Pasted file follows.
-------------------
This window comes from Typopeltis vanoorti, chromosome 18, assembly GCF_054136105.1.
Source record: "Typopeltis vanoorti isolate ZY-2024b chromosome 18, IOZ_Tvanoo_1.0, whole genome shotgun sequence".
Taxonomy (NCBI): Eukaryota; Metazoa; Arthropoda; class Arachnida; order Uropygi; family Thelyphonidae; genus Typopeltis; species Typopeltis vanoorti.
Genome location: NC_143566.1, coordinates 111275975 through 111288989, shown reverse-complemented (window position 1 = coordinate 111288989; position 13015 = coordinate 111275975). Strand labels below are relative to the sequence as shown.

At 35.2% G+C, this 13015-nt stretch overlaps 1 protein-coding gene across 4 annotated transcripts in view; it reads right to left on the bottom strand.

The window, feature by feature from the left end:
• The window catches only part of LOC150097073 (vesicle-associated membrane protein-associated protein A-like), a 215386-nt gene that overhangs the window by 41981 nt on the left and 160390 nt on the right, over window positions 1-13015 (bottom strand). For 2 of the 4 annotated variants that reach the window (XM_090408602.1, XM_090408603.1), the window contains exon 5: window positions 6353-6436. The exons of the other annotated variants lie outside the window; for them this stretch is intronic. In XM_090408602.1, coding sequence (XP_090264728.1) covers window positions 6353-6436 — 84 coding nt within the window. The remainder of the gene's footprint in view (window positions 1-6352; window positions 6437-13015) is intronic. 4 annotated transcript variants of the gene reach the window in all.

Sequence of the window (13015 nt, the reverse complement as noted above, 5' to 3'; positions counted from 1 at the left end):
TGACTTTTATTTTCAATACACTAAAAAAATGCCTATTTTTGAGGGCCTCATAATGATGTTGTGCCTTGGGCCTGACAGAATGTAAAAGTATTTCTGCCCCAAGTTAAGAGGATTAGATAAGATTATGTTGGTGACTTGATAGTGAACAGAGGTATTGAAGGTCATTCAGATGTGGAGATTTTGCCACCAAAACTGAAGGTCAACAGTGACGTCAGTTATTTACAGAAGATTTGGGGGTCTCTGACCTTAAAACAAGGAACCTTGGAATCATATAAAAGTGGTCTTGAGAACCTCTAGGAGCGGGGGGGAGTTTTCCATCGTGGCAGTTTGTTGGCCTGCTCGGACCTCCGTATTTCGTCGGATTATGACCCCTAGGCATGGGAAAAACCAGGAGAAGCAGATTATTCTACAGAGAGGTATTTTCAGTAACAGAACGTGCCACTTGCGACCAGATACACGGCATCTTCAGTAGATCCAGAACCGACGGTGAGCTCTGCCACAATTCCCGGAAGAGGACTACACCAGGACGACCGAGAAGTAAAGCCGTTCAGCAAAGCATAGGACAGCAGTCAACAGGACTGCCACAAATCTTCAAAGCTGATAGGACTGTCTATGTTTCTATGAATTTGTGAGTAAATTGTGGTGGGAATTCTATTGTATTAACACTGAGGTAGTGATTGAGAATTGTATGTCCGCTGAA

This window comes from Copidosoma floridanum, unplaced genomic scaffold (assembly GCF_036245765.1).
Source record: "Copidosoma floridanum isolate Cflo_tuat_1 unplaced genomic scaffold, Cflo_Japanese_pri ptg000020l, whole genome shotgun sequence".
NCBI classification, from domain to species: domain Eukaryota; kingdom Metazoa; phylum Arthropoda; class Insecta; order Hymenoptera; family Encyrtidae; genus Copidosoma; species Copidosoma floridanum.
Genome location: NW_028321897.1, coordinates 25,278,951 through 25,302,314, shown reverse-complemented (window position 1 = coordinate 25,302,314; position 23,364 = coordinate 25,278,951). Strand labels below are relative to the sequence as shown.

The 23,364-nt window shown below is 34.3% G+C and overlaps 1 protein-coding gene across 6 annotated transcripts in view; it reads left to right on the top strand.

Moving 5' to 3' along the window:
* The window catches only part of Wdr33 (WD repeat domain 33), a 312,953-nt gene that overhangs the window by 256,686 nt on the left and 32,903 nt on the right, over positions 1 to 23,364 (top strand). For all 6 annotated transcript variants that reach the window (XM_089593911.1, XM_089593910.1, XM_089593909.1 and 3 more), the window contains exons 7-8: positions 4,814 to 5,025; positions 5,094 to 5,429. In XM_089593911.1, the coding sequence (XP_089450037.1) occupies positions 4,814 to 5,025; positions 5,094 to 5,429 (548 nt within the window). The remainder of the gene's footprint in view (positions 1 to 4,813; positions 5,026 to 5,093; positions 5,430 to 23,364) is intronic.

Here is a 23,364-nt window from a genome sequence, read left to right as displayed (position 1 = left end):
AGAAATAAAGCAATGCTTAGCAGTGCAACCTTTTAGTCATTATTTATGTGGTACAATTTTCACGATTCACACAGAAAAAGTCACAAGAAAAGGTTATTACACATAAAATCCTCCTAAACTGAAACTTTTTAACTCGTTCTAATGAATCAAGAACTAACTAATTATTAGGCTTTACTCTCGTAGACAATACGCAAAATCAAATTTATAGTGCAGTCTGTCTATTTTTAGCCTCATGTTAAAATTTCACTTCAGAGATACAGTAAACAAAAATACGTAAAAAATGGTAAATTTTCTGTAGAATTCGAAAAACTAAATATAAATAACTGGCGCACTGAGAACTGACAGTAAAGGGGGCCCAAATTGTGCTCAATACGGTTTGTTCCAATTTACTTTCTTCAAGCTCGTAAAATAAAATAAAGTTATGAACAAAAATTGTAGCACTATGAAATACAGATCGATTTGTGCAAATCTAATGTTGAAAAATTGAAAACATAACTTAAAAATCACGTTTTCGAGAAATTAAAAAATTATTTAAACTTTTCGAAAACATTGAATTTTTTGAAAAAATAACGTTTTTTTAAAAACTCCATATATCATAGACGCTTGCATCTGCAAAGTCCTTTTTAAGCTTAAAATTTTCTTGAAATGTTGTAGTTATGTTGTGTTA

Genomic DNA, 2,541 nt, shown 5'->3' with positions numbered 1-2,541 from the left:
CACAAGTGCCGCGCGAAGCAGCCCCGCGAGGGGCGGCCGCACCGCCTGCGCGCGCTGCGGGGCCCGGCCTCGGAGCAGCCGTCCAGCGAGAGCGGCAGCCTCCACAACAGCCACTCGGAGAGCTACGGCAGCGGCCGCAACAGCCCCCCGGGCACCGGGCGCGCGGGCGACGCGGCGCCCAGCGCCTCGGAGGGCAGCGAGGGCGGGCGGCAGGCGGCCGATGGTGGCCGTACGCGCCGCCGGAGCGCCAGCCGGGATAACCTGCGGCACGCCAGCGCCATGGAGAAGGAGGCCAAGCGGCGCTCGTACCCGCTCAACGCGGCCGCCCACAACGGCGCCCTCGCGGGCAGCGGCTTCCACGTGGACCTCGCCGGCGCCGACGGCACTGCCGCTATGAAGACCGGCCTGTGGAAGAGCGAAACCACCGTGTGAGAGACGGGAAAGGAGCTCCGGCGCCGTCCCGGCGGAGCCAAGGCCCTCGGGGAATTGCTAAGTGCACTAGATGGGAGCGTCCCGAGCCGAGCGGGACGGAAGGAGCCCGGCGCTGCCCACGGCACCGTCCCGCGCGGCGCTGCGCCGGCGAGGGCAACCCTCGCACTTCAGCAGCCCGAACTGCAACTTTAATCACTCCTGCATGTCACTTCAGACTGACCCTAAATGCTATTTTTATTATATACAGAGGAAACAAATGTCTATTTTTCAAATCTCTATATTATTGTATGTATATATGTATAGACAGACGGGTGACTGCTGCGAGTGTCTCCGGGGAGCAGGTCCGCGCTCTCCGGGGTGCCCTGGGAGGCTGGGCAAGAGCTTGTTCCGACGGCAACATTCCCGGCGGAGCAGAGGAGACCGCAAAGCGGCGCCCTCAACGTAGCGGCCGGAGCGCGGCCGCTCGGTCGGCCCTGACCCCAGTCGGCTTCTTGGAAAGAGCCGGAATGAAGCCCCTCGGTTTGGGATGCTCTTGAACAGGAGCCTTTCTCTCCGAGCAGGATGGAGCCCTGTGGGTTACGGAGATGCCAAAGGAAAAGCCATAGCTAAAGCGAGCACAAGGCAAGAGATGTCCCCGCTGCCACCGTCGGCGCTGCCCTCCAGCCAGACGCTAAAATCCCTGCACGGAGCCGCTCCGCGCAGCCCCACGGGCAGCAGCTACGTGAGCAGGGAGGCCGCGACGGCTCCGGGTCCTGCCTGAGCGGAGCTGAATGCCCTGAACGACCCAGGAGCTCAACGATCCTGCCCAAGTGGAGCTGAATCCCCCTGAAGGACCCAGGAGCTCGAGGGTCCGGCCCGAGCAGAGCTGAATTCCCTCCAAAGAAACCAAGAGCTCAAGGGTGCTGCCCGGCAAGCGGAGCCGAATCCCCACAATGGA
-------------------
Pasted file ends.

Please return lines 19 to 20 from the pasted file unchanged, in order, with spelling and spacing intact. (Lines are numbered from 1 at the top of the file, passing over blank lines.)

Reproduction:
Genomic DNA, 2,541 nt, shown 5'->3' with positions numbered 1-2,541 from the left:
CACAAGTGCCGCGCGAAGCAGCCCCGCGAGGGGCGGCCGCACCGCCTGCGCGCGCTGCGGGGCCCGGCCTCGGAGCAGCCGTCCAGCGAGAGCGGCAGCCTCCACAACAGCCACTCGGAGAGCTACGGCAGCGGCCGCAACAGCCCCCCGGGCACCGGGCGCGCGGGCGACGCGGCGCCCAGCGCCTCGGAGGGCAGCGAGGGCGGGCGGCAGGCGGCCGATGGTGGCCGTACGCGCCGCCGGAGCGCCAGCCGGGATAACCTGCGGCACGCCAGCGCCATGGAGAAGGAGGCCAAGCGGCGCTCGTACCCGCTCAACGCGGCCGCCCACAACGGCGCCCTCGCGGGCAGCGGCTTCCACGTGGACCTCGCCGGCGCCGACGGCACTGCCGCTATGAAGACCGGCCTGTGGAAGAGCGAAACCACCGTGTGAGAGACGGGAAAGGAGCTCCGGCGCCGTCCCGGCGGAGCCAAGGCCCTCGGGGAATTGCTAAGTGCACTAGATGGGAGCGTCCCGAGCCGAGCGGGACGGAAGGAGCCCGGCGCTGCCCACGGCACCGTCCCGCGCGGCGCTGCGCCGGCGAGGGCAACCCTCGCACTTCAGCAGCCCGAACTGCAACTTTAATCACTCCTGCATGTCACTTCAGACTGACCCTAAATGCTATTTTTATTATATACAGAGGAAACAAATGTCTATTTTTCAAATCTCTATATTATTGTATGTATATATGTATAGACAGACGGGTGACTGCTGCGAGTGTCTCCGGGGAGCAGGTCCGCGCTCTCCGGGGTGCCCTGGGAGGCTGGGCAAGAGCTTGTTCCGACGGCAACATTCCCGGCGGAGCAGAGGAGACCGCAAAGCGGCGCCCTCAACGTAGCGGCCGGAGCGCGGCCGCTCGGTCGGCCCTGACCCCAGTCGGCTTCTTGGAAAGAGCCGGAATGAAGCCCCTCGGTTTGGGATGCTCTTGAACAGGAGCCTTTCTCTCCGAGCAGGATGGAGCCCTGTGGGTTACGGAGATGCCAAAGGAAAAGCCATAGCTAAAGCGAGCACAAGGCAAGAGATGTCCCCGCTGCCACCGTCGGCGCTGCCCTCCAGCCAGACGCTAAAATCCCTGCACGGAGCCGCTCCGCGCAGCCCCACGGGCAGCAGCTACGTGAGCAGGGAGGCCGCGACGGCTCCGGGTCCTGCCTGAGCGGAGCTGAATGCCCTGAACGACCCAGGAGCTCAACGATCCTGCCCAAGTGGAGCTGAATCCCCCTGAAGGACCCAGGAGCTCGAGGGTCCGGCCCGAGCAGAGCTGAATTCCCTCCAAAGAAACCAAGAGCTCAAGGGTGCTGCCCGGCAAGCGGAGCCGAATCCCCACAATGGA